Phone illustration

Business Analytics Program Redesigned to Produce ‘Analytics Translators’

The progression of artificial intelligence and algorithms are changing the field of business analytics. Organizations need business analytics professionals who can translate complex data sets into useful insights that inform leadership to solve business problems. The redesigned Master of Science in Business Analytics and the Graduate Certificate in Business Analytics programs at Opus College of Business emphasize experiential learning to prepare graduates to serve in analytics translator roles. As part of the core curriculum of the master’s program, a capstone project allows students to apply their skills to a real-world analytics project and strengthen their data storytelling capabilities. Throughout the semester-long project, groups of three to five students are paired with a sponsor from the partnering firm. The teams meet with their sponsor weekly to coordinate client and project management. The semester culminates in a presentation to senior leadership within the organization. The participating firms represent a wide swath of Minnesota-based industry leaders, including Polaris, Life Time Fitness, Ecolab, Feed My Starving Children and Children’s Hospital.

Dr. John Olson is a professor of operations and supply chain management and lead faculty for the redesigned business analytics programs. Olson sees the inevitable change associated with advanced technology and what it means for the future of the industry. “If you look at almost every field in the world, the really hardcore technical skills get automated or outsourced, and the people who survive are the good businesspeople who happen to be technical,” said Olson. “The job of a business analytics professional is not to be the decision-maker or data keeper. Their job is to translate that data from one space to the next to allow the key managers to do their work and make better decisions. When done right, the business can’t do it without them.”

Olson hopes that the capstone class will prepare students for the real world that they will be entering soon after finishing the course. That often means caringly dropping them in the deep end and letting them swim. For Olson, the confusion and frustration that accompany the ambiguity of the process are intentional. He encourages his corporate sponsors to provide direct and unfiltered feedback the way they would with any employee. “It’s real. Sometimes the clients are pretty aggressive, and they’ll say, ‘This is unacceptable, I can’t bring this to senior management,’ and I hope they do say that. I want students to hear that in a controlled environment,” Olson said. “The risk of not providing them with that unfiltered experience is that you send students out into the business world that aren’t equipped to handle people and criticism from management and dealing with ambiguity and problems. My job is to make the business network of St. Thomas stronger by producing high-quality business analytics professionals that can do the work. If they can go out and immediately execute, it builds our program credibility instantaneously,” Olson said.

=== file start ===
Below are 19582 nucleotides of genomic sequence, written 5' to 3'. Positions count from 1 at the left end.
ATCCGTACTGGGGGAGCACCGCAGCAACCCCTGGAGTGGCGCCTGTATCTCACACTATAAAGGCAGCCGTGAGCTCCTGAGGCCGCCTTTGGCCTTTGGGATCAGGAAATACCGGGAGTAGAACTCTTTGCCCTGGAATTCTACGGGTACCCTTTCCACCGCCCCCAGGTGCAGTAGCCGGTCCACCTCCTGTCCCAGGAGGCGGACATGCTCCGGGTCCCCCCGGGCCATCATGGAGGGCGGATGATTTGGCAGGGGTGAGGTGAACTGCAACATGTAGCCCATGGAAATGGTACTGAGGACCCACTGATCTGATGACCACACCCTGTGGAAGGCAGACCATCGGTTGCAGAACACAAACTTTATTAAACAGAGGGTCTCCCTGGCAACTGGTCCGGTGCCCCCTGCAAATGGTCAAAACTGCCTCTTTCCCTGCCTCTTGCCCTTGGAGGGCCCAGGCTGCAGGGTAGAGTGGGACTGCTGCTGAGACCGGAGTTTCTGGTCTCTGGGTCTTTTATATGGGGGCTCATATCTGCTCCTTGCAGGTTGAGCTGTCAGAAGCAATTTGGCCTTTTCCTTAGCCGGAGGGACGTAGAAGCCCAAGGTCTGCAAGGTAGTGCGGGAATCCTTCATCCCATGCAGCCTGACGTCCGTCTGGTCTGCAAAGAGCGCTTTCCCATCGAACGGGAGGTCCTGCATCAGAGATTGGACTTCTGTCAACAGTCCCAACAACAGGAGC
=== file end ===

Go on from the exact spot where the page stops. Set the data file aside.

Local corporate partnerships are critical to the process. Greg Scharine ’12 and his team of project managers and analysts oversee the introduction of all new government, commercial and defense vehicles for Polaris. As a member of the St. Thomas Alumni Advisory Board, Scharine is passionate about strengthening the University of St. Thomas network and giving back. “What separates the St. Thomas business analytics program from other business schools is that this is truly taking what I’ll call accounting, engineering and data science-minded people and training them how to use those skill sets in a business context,” said Scharine.

As a project sponsor, Scharine presented the team of students with three disparate data sets and asked them to make unforeseen connections. He stressed to his group of students the importance of taking complex data and translating it into easily digestible solutions. “If I ask you for the time, don’t build me a clock. That is a hard concept for a lot of students to get. In a presentation, you’ve got five minutes. If you can’t get the message across in five minutes, you’ve already lost half of the VPs,” said Scharine.

Chris Belich is a production analyst at Feed My Starving Children (FMSC) in Minneapolis. Feed My Starving Children provides 370 million meals per year for the undernourished. As a 2019 graduate of the business analytics program, Belich has experienced the capstone program from both the student and sponsor perspectives. In 2019 Belich and his fellow students completed a semester-long project for Life Time Fitness. “That was my first time functioning as a consultant of sorts, and I found that to be a really interesting and fruitful experience,” said Belich. As the corporate sponsor with FMSC, Belich guided his group of students through a complex business question about the effect of weather on a specific type of volunteer event. The students learned that the nuance of communication is key. “Something as simple as the naming of categories in a presentation can lead to unintended consequences,” said Belich.

Faculty and staff are focused on raising the profile of the program through the proficiency of the product. “We want our graduates to be capable the day they walk out this door, not four years into a training program at their company,” Olson said. “We want the students to see this program as a viable place to launch their careers and really make a difference, and we want the companies to see that our students are ready to go the day they arrive.”